Commodity
Currency
Supply
Demand
Competitive Market
Monopoly
Woodrow Wilson
defeats a divided Republican party in 1912
Promised a
New Freedom -- programs made to help small businesses; return to an America free from the 'heavy hand' of big business and government
Believed that the government had become too strong and it was now limiting personal freedom
Part IV: Progressive Policies Under Taft and Wilson
Respond to two of the following in your notes. Be prepared to share your responses.
What were the artists saying about trusts?
How were businesses portrayed and how did that affect your view on business?
How was Theodore Roosevelt portrayed?
How might these political cartoons affect you if you saw them in a newspaper during the late 1800s or early 1900s?
Art Gallery
William Howard Taft
Much different from Roosevelt -- did not like the spotlight
Under his urging,
Congress passed Mann-Elkins Act --- extended powers of the Interstate Commerce Commission (ICC) to telephone and telegraph companies
Partly responsible for
16th Amendment -- permitted Congress to levy taxes based on an individual's income
Progressives had long supported such a graduated income tax to fund government programs in a fair manner
Wilson focused on:
Lowering tariffs
Bank reform
Restricting big business
Farm and labor acts
Outlawing child labor
(Keating-Owen Labor Act)
-- unsuccessful
Part V: Struggle for Women's Suffrage
Check out the student handbook on the school website
Badinhs.org -- For Students -- Student Handbook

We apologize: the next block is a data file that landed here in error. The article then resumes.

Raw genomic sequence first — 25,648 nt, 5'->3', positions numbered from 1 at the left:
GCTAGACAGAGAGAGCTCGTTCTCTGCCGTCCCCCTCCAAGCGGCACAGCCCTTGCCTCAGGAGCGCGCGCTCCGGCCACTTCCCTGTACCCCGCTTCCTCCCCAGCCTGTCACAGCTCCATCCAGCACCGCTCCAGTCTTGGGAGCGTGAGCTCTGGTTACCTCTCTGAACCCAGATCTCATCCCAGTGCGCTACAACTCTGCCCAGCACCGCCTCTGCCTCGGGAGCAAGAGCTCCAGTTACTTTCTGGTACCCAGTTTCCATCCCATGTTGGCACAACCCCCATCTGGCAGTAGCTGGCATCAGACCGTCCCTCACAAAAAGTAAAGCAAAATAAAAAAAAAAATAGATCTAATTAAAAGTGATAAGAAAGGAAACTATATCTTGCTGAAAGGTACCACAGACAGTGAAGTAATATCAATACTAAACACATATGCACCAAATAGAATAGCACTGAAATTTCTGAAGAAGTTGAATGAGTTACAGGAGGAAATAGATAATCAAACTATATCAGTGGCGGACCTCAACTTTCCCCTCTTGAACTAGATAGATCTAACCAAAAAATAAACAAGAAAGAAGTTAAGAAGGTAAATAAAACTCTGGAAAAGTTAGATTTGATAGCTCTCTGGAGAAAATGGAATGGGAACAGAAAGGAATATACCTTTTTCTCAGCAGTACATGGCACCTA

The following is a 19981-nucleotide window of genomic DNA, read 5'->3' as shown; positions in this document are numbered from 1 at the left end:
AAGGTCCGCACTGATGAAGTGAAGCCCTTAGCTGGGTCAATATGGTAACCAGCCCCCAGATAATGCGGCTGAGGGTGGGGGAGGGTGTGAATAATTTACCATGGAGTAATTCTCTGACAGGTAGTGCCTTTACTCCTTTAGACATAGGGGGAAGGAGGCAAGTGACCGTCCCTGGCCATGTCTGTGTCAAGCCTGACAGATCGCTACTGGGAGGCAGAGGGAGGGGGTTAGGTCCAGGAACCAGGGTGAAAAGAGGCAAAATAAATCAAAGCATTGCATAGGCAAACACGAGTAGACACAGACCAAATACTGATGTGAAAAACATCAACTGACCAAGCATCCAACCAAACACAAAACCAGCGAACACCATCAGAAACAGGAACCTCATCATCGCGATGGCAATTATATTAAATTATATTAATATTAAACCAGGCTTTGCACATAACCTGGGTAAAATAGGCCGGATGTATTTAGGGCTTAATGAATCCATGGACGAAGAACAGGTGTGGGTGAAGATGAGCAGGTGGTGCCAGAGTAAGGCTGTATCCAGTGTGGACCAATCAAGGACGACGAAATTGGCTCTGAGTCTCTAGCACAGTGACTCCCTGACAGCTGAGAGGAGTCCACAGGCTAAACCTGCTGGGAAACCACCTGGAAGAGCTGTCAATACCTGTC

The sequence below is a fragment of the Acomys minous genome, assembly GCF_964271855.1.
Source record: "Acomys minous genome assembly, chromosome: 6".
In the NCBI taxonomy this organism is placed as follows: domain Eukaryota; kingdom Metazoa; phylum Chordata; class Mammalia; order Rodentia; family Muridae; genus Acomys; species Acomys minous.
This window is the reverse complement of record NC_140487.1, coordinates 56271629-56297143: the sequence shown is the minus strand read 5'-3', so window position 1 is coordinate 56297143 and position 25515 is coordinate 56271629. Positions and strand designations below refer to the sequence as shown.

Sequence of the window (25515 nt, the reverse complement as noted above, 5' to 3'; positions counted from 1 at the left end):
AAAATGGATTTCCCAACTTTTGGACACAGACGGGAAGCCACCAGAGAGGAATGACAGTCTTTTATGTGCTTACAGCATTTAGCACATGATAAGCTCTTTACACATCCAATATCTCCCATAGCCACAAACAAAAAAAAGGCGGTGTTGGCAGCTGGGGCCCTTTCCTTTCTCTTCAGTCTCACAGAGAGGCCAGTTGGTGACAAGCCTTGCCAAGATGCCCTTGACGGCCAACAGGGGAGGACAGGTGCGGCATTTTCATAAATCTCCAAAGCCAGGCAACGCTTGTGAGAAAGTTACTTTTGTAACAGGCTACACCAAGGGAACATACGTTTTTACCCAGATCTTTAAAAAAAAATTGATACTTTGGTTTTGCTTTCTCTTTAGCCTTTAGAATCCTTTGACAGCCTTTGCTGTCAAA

In your notes, list five school rules that you think are important
Answer in a few brief sentences -- Why are these rules important to you?
Get on my blog -- mrkeatingushistory.blogspot.com
Click on Taliban Rights Against Women Reading
Read the rules and discuss the questions provided with your group
Turn in one handout per group
Be prepared to DISCUSS
For many women, life in 20th century America had few perks and many responsibilities
Women could not:
Lobby/organize as workers
Keep their own earnings - had to give money to their husbands.
Get the same education offered to men.
Often times, could not leave the home at all to pursue their own interests.
So how did women gain their rights? Where did it all begin?
In 1848, the first Women's Rights Convention was held in
Seneca Falls, NY. A
ttracting the interests of hundreds of men and women,
this convention marked the beginning of the Women's Rights Movement
This movement was furthered by --
National American Women Suffrage Association (NAWSA)
Organization that sought to influence legislation giving women the right to vote
Led by Elizabeth Cady Stanton and Susan B. Anthony
Started the movement at the local level
"We hold these truths to be self evident - that all men and women are created equal."
Where does this language come from?
It was the efforts of these women and many more that led to the passage of the
19th Amendment:
Gave women the right to vote
Do women have equal rights today?
Who are some influential women today?
Full transcript